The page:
30 October 2014

2269 - Sailing Again

The restoration of the Farr Half Tonner 2 Farr (the ex-2269 from the 1977 Half Ton Cup series, and sistership to Gunboat Rangiriri and Swuzzlebubble), has recently been completed and she was re-launched in early October.

The restoration of 2 Farr has been a long project for her Australian owner Will Baum, who saved the yacht after she was wrecked on a Melbourne beach.

2 Farr had her first sail a few days ago (the 'G' on the sail denotes the Royal Geelong Yacht Club).

The history of the yacht can be seen here.

Halfton Class Italia

After the 2014 Laser Masters Worlds in France I travelled to Rome and had the opportunity to have a look at a few Italian Half Tonners, while my family and I enjoyed the hospitality of the Massucci family (Claudio and Roxana) who own the ex-New Zealand Farr Half Tonner Gunboat Rangiriri.

Gunboat Rangiriri - October 2014
Unfortunately Rangiriri's engine was being repaired, having developed a serious fault just before I arrived, so I wasn't able to get out for a sail on this iconic yacht. However it was great to see this Rangiriri in largely original condition, with some adaptations for cruising but otherwise looking almost as she did when she won the Half Ton Cup in 1977. She still sports the name of the Royal Akarana Yacht Club (Auckland) on her transom, and the owners are keen to reinstate the Maori 'tiki' emblem that was also originally painted on the other side of the stern.

Further down the coast, in Anzio, a couple of other Half Tonners had assembled at the marina off Anzio Yacht Club, being the Farr 31 Loucura, winner of the Italian Half Ton Nationals in 2013 and looking in immaculate condition, and the Ceccarelli designed Stern (ex-Stern Weber which finished third in the 1987 Half Ton Cup) - a replacement for Massimo Morasca's 2014 winning yacht Elana Celeste. Other Half Tonners were expected to arrive over the week for an upcoming regatta off Anzio.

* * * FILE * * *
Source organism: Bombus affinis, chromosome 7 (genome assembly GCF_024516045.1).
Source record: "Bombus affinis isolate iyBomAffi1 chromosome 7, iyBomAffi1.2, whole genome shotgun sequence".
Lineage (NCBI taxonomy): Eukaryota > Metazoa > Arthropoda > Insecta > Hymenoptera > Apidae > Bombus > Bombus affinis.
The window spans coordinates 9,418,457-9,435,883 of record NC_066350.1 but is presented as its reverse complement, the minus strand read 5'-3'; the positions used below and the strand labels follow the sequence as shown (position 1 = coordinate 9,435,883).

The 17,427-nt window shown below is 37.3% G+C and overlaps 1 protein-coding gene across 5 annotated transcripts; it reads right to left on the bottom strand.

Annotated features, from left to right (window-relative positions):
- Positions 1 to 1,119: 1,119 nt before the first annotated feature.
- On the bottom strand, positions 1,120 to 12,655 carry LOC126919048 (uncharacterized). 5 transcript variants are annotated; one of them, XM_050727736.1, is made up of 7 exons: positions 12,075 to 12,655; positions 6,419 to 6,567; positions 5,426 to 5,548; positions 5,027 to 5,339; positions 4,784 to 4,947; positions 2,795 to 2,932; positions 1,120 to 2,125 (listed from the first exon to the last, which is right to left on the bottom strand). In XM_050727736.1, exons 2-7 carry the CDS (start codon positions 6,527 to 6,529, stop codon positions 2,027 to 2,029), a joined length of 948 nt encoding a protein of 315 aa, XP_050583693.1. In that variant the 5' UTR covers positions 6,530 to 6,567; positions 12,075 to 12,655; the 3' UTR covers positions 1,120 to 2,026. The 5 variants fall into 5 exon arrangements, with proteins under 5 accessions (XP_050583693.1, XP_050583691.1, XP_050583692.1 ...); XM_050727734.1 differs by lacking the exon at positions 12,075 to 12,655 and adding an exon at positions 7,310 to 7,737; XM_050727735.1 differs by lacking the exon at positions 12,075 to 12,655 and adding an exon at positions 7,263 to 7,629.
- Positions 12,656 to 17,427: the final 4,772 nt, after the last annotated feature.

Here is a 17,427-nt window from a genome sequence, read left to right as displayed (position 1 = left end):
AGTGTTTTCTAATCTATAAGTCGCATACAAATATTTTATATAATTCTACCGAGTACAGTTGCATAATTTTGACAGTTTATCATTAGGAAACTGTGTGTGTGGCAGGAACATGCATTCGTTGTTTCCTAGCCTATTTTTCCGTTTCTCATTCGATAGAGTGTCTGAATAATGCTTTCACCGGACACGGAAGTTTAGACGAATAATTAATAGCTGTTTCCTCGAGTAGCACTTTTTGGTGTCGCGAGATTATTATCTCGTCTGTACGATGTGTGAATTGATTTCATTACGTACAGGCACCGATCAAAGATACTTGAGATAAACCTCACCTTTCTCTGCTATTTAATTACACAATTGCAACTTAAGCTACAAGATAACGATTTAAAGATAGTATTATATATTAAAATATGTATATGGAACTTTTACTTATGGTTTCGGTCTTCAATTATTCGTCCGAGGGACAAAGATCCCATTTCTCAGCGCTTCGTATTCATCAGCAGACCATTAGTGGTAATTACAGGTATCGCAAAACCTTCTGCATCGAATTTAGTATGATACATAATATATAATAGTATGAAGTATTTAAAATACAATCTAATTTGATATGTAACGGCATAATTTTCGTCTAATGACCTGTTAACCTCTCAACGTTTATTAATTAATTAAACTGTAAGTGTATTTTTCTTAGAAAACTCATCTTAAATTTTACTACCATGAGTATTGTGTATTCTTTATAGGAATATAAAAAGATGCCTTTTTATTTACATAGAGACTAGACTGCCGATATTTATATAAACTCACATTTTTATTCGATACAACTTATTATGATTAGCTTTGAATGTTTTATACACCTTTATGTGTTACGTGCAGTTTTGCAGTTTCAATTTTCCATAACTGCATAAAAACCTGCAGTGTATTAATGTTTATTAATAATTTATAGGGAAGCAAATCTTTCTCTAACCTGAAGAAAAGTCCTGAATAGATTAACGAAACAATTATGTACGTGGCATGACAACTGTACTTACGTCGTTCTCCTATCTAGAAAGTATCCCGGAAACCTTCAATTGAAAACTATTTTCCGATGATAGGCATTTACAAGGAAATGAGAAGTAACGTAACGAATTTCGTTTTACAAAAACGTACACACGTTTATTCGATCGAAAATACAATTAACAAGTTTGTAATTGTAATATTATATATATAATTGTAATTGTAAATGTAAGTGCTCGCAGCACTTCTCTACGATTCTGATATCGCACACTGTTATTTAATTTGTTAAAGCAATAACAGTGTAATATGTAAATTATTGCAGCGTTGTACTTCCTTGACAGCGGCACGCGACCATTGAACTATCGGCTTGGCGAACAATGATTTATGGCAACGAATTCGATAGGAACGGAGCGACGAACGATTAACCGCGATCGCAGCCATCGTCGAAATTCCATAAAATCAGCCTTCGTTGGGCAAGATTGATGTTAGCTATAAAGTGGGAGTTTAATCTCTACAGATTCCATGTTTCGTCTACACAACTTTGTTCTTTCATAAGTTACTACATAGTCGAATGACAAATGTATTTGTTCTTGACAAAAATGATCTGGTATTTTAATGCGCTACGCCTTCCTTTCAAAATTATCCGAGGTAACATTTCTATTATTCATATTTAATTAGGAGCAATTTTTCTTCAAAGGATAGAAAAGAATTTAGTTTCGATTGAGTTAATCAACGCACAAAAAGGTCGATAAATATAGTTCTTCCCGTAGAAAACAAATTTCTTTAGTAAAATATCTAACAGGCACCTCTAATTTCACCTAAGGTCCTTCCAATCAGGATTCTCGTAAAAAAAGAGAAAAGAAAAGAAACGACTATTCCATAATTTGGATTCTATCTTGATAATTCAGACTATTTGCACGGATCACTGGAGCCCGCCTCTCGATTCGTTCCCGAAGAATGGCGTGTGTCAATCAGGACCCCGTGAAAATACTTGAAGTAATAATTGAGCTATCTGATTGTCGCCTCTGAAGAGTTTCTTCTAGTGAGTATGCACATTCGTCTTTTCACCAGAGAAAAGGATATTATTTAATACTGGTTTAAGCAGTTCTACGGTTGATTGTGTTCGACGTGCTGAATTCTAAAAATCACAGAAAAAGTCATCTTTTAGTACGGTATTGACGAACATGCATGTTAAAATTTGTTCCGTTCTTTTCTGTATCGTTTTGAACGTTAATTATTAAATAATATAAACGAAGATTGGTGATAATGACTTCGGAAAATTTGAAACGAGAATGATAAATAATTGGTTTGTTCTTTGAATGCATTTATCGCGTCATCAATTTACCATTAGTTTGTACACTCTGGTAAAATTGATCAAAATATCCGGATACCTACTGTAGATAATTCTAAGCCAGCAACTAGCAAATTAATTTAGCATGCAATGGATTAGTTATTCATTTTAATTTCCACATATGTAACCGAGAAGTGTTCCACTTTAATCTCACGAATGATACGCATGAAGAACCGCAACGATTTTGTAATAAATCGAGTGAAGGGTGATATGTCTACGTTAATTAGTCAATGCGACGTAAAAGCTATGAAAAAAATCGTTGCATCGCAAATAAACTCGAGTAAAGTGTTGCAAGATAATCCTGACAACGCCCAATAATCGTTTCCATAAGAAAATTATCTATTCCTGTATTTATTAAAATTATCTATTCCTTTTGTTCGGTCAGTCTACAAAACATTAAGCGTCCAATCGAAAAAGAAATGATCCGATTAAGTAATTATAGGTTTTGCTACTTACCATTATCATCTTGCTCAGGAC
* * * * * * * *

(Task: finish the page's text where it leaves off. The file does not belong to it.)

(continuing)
Aboard Loucura with Claudio Massucci (left, Gunboat Rangiriri) and owner Fabrizio Gagliardi (right)
Aboard Stern with her new owner Massimo Morasca
While at the Anzio Yacht Club I had the unexpected honour to be presented with a burgee and other official mementos of the Halfton Class Italia, by Massimo Morasca (Class President) and  Marina Maffei (Class Secretary, Prydwen), in appreciation of the coverage of the Association's national regattas on this website. I look forward to seeing the Italian fleet develop further and will watch their results with interest.
Stern competing in the Half Ton Cup in 1987
The Halfton Class Italia burgee

18 October 2014

Sovereign (Pedrick Maxi)

Sovereign was a maxi class yacht designed by David Pedrick, which was built and launched in Sydney in 1986. She was commissioned and owned by Bernard Lewis, who had formerly campaigned the 12-metre Gretel and the smaller maxi Vengeance (ex-Siska). Lewis wanted a yacht that could take the line and handicap double in the Sydney-Hobart race and be competitive in the maxi world circuit.